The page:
Are wide tyres more prone to skidding or aquaplaning? If so, why?
Skidding occurs when there is a loss of grip between tyres and the road surface. This could happen on dry or wet surfaces. More often than not, excessive speed is the primary cause.
A tyre's grip on the road is also dependent on its state and condition. Tyre pressure, for instance, is an important factor. So is the state of tyre wear. Reduced tread depth may not cause a noticeable deterioration in dry-road adhesion, but on wet roads, worn tyres will not disperse water efficiently, and skidding is thus more likely to occur.
Aquaplaning is a somewhat different phenomenon. The term describes a situation when one or more tyres literally float on puddles of water. Any tyre, even a new one with maximum tread depth, is unable to disperse puddles more than 20mm deep.
What happens then is the build-up of more water in front of the rolling tyre that eventually lifts it off the road surface. This usually happens in the front first, totally diminishing any steering control and, on a front-wheel-drive car, traction too.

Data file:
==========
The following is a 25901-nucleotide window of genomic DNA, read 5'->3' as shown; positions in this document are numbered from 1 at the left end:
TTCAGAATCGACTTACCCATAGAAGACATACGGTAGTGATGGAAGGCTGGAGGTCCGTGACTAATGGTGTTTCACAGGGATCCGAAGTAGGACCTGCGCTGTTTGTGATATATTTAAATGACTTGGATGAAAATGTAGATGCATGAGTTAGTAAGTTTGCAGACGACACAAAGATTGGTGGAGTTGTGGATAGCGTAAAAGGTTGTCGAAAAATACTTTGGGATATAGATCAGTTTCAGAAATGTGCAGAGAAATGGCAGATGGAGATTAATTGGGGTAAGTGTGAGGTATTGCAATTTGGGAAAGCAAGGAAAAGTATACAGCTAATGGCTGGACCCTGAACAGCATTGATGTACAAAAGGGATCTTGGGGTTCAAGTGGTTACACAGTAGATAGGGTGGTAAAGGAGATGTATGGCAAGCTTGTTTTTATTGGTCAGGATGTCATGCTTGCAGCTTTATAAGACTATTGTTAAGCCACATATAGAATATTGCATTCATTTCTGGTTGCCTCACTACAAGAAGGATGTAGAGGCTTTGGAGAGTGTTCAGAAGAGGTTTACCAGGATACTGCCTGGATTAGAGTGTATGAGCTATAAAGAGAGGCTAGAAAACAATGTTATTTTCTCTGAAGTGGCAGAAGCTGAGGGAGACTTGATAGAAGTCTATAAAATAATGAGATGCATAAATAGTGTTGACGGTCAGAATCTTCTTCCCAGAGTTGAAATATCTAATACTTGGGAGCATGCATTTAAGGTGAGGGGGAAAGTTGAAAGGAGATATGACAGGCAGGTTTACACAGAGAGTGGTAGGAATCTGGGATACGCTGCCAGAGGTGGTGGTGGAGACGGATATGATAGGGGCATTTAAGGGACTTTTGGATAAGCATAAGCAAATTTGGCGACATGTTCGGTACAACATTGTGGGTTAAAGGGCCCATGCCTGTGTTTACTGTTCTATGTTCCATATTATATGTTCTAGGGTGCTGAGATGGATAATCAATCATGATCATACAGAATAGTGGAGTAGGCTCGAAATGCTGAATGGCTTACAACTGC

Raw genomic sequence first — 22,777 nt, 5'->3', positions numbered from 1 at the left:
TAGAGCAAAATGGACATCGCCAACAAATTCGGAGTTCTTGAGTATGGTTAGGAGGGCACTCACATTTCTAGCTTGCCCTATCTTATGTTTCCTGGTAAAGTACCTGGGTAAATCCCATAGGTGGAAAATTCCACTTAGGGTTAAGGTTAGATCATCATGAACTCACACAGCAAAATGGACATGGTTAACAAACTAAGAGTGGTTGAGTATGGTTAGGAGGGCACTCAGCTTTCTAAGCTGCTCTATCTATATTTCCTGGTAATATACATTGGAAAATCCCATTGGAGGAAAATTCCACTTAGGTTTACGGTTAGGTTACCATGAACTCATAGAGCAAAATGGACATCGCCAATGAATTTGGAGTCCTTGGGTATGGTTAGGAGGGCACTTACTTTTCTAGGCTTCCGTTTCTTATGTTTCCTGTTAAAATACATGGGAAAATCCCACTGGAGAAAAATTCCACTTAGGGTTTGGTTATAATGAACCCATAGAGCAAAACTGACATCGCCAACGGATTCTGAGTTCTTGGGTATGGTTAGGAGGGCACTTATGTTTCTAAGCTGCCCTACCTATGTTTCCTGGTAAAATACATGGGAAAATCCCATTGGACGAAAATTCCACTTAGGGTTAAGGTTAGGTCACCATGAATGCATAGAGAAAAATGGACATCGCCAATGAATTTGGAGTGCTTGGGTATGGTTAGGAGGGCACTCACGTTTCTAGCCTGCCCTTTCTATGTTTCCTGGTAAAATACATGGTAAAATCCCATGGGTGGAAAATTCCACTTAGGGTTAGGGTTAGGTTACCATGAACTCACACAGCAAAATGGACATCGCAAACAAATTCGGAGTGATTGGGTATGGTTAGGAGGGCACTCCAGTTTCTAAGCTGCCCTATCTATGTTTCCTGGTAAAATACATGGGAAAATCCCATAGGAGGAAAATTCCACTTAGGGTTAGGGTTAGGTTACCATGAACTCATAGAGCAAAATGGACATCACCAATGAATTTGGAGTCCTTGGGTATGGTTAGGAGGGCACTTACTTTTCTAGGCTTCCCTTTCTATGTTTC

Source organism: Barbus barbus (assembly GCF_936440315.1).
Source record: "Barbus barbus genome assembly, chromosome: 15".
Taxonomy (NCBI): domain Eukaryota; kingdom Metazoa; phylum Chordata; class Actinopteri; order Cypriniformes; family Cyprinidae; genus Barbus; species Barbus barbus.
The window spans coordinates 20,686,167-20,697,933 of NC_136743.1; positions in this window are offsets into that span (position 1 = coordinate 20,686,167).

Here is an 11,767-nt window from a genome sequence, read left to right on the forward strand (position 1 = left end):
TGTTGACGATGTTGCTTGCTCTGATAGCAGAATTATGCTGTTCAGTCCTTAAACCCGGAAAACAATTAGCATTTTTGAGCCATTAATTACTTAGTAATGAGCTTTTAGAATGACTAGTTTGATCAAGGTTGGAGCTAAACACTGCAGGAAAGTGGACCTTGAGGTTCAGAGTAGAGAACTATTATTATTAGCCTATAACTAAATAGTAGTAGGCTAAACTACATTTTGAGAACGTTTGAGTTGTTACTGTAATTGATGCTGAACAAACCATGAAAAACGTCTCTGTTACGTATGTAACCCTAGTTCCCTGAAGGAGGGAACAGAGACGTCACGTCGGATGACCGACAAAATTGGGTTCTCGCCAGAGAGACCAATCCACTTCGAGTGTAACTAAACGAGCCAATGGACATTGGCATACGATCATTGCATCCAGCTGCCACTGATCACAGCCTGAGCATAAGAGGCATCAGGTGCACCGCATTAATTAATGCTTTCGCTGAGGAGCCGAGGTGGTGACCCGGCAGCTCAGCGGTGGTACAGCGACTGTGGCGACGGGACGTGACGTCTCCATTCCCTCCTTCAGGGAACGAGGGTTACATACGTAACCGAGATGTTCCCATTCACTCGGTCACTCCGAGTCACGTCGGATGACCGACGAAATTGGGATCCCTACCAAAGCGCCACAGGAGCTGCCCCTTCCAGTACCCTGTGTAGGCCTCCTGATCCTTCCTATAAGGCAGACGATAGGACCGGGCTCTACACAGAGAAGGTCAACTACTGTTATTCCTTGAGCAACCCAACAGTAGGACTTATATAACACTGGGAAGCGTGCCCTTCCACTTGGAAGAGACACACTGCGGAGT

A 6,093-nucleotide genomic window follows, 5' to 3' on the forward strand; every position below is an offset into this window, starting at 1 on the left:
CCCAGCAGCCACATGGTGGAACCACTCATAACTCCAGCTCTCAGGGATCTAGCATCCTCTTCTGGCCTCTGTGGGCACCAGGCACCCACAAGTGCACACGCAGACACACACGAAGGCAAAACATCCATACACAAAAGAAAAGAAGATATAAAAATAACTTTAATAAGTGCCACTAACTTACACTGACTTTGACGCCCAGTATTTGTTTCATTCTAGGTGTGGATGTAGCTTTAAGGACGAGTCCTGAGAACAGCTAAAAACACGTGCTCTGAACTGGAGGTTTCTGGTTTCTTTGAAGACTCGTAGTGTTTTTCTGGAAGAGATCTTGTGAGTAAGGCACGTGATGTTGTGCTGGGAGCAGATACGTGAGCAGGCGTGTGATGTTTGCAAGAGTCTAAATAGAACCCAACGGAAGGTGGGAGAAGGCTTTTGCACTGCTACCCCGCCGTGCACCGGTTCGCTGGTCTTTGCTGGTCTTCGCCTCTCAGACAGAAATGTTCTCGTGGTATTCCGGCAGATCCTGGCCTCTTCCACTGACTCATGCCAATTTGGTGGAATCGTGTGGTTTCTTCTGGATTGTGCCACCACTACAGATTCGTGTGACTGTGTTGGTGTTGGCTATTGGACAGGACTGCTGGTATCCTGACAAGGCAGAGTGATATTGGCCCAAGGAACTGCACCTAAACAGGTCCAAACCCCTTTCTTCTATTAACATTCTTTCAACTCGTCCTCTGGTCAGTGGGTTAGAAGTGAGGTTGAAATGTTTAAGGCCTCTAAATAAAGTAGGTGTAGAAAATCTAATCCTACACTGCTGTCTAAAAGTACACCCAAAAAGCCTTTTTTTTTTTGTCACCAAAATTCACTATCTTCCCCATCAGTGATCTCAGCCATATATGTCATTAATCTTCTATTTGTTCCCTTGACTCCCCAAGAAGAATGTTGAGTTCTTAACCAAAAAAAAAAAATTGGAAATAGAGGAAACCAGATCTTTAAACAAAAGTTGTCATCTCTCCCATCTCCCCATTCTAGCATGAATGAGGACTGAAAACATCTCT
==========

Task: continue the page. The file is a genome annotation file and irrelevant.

Wide tyres are definitely more prone to aquaplaning since a broader layer of water will build up when a puddle is encountered, increasing the onset of aquaplaning. Bicycles and motorcycles, especially those with skinny tyres, effectively cut a channel through a puddle to eliminate the risk of aquaplaning.
Aquaplaning is a dangerous situation - one that can be avoided only by reducing one's speed in heavy rain. Generally, the risk arises once you exceed 70kmh. And no amount of electronic stability assistance, traction control or all-wheel-drive can prevent aquaplaning at high speeds.
In a downpour, keep in mind that puddles tend to occur on the outermost right lane of expressways here.